The Copyright, Designs and Patents Act 1988 gives exclusive rights to the copyright owner for a period of time, enabling him to exploit the expression, or embodiment of his ideas.
In order for a creation to be protected under the Act, the work must fall within one of the following categories of work; literary work, dramatic to be musical work, artistic work, films, sounds recordings, broadcasts, and typographical arrangement of published additions. However, Chapter III of Part I of the Act provides for a number of situations where copying or use of a work will not be deemed to infringe the copyright, in effect limitations on the rights of copyright holders. One of the defence to infringement is fair dealing.
The defence arise in cases where the copyright infringement is for the purposes of non-commercial research or study, criticism or review, or for the reporting of current events. Fair dealing originates in Sections 29 and 30 of the Copyright, Designs and Patents Act 1988. It requires the infringer to show not only that their copying falls into one of the three fair dealing categories above, but also that it is “fair” and, in some cases, that it contains sufficient acknowledgement for the original author. Factors when deciding the “fairness” of the copying can include the quantity of the work taken, whether or not it was previously published, the motives of the infringer and what the consequences of the infringement on the original author’s returns for the copyrighted work will be.
If sued for copyright infringement, one can rely on fair dealing as a defence in court. The burden of proof then falls on the defendant to prove that one of the exceptions applies. This is done first by proving that the infringement falls within one of the three categories. The courts will not, however, give any consideration to what the infringer thought his work was for, or rely on a subjective test in any way (see, Hyde Park Residence v Yelland). If the copyright infringer can show that their use falls within one of the three categories, they must then show that the dealing was “fair”. This takes into account a number of things, and due to the freedom of speech provisions under the Human Rights Act 1998 is deliberately intended not to be based on rigid and inflexible tests. In alternative, the courts bear in mind that considerations of public interest are paramount.
How the work was obtained and for what purpose is also a factor. If the work was obtained illegally or unethically, the dealing is less likely to be “fair” than if it was legitimately acquired. Similarly, if the motives of the dealing are negative, the fairness will be impugned. As in Hyde Park, the court must “judge the fairness by the objective standard of whether a fair minded and honest person would have dealt with the copyright work in the manner” in question. Consequences are also a factor; if, as in Hubbard v Vosper, the parties to the case are competitors and infringing on the work acts as an alternative to purchasing the original, this will limit the fairness of the dealing. Occasionally the courts will also consider whether the purpose of the infringement could have been achieved in a less intrusive way, as in Hyde Park. The quantity of the work taken is also taken into account. If the infringer uses the majority of a copyrighted work, or all of it, they reduce the expected returns of the copyright owner and compromise “the role that copyright plays in encouraging creativity”. As such, the fair dealing defence usually only applies when part of a work has been taken, although some judicial comments.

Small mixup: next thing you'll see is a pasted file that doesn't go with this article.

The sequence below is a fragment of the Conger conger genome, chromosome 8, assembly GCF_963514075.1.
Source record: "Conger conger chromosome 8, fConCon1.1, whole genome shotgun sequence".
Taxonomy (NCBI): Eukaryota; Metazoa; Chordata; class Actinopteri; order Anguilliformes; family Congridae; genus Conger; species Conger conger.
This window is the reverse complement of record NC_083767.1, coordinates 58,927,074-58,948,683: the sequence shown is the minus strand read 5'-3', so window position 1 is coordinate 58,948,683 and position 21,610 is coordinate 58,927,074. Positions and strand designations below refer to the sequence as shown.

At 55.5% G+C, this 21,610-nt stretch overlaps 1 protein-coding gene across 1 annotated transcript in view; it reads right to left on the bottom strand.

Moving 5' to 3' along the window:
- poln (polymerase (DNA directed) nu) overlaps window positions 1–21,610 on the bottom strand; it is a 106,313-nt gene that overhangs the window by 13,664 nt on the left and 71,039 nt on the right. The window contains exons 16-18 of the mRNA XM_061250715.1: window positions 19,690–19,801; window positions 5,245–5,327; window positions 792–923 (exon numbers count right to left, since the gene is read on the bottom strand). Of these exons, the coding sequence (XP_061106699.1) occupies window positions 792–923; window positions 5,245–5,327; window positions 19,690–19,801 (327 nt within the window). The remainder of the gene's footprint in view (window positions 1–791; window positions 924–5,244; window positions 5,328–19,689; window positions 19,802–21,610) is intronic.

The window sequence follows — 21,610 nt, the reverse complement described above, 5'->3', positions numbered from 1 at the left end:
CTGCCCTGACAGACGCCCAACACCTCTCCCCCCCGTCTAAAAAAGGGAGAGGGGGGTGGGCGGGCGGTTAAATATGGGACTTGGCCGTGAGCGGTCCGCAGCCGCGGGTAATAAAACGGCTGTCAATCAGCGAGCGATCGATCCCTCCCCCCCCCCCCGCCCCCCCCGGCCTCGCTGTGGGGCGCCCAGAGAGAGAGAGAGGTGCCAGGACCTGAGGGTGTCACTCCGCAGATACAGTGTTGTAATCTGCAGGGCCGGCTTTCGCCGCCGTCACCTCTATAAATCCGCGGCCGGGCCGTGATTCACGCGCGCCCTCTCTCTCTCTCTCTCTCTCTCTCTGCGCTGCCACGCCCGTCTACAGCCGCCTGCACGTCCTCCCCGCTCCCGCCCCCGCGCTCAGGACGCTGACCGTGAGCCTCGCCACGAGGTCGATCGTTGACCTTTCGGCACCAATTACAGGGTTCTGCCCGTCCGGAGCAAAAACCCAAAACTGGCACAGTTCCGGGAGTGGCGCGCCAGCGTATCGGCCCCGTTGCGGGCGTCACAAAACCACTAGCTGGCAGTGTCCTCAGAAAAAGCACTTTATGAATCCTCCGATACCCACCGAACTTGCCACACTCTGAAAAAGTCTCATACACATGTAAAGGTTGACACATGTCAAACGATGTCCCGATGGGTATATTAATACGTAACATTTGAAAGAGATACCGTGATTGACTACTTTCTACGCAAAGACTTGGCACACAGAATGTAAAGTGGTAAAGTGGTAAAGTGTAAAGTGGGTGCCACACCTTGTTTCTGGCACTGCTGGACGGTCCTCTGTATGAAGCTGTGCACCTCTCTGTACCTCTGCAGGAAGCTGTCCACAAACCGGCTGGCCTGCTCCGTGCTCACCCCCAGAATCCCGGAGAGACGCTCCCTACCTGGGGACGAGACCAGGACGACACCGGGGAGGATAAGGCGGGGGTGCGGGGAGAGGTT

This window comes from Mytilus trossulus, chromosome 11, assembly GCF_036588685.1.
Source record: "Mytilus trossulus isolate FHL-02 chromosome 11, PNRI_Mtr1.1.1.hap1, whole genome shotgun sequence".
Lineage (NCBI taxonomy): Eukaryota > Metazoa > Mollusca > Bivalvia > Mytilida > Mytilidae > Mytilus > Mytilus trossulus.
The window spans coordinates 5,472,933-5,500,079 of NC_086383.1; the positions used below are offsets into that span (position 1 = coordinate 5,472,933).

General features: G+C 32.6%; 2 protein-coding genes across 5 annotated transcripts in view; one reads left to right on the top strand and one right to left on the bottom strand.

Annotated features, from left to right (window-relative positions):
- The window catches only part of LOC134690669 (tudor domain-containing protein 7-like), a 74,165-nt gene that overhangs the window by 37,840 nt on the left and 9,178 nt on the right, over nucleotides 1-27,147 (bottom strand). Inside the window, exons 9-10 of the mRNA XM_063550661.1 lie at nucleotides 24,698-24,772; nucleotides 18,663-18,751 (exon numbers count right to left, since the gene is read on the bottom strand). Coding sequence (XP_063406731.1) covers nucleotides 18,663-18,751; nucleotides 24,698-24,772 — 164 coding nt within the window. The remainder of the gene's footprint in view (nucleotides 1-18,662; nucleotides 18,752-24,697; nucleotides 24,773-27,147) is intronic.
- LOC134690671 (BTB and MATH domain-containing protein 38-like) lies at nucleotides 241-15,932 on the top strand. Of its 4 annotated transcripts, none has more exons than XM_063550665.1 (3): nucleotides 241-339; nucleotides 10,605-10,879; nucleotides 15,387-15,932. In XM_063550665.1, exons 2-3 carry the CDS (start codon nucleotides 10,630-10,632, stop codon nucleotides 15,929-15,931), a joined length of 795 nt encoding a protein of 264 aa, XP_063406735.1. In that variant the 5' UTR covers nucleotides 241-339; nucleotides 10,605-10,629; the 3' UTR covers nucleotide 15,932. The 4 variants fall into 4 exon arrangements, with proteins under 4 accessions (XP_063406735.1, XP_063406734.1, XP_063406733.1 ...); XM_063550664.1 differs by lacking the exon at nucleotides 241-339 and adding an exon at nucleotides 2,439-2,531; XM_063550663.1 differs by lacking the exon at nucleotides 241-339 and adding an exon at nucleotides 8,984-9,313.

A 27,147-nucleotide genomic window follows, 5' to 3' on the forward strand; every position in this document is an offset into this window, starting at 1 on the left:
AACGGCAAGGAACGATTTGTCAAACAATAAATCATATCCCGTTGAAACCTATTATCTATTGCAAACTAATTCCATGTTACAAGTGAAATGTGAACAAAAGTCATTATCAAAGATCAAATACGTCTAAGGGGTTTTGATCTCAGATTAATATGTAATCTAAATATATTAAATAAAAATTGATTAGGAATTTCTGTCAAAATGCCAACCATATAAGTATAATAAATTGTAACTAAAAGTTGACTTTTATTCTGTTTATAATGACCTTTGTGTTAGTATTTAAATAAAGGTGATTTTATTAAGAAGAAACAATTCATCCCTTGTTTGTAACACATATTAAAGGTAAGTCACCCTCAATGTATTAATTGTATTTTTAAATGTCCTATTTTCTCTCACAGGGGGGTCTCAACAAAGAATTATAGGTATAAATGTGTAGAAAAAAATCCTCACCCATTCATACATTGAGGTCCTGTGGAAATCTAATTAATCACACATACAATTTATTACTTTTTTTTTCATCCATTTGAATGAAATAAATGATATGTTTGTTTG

For this defence to apply, the infringer must show that the dealing is for non-commercial research or private study. Private study is defined by Section 178 of the Act as excluding any study directly or indirectly for commercial purpose. It therefore covers most academic purposes, but not things such as the use of a database in market-testing of new drugs. Research, when not academic, is covered by the Controller of Her Majesty’s Stationery Office. Ordnance Survey v Green Amps Ltd sets the test as whether or not it is thought that the research would be used for a commercial purpose in the future.
Section 30(1) of the 1988 Act provides that the fair dealing exception is valid if the material is being copied for criticism or review. For it to apply, the infringer must be able to show that the dealing was for criticism or review, that the infringed work was previously made available to the public, that the dealing was fair, and that the dealing was accompanied by an acknowledgement. Under Section 30(2) of the Act, fair dealing using any work for the purpose of reporting current events, with sufficient acknowledgement, is a valid exception to copyright. Photographs are excluded. An important element of the “current events” exception is whether or not the reporting covers “current” events. “The older the issue, the less likely it is that it will be treated as having any currency” (Hyde Park)
As of 1 October 2014, Section 30A provides for fair dealing as a defence in cases where the infringement was for the purpose of caricature, parody or pastiche. The Intellectual Property Office suggests that a “parody” is something that imitates a work for humorous or satirical effect. A “pastiche” is a composition that is made up of selections from various sources or one that imitates the style of another artist or period. A “caricature” is something that portrays its subject in a simplified or exaggerated way, whether insulting or complimentary and whether for a political purpose or solely for entertainment.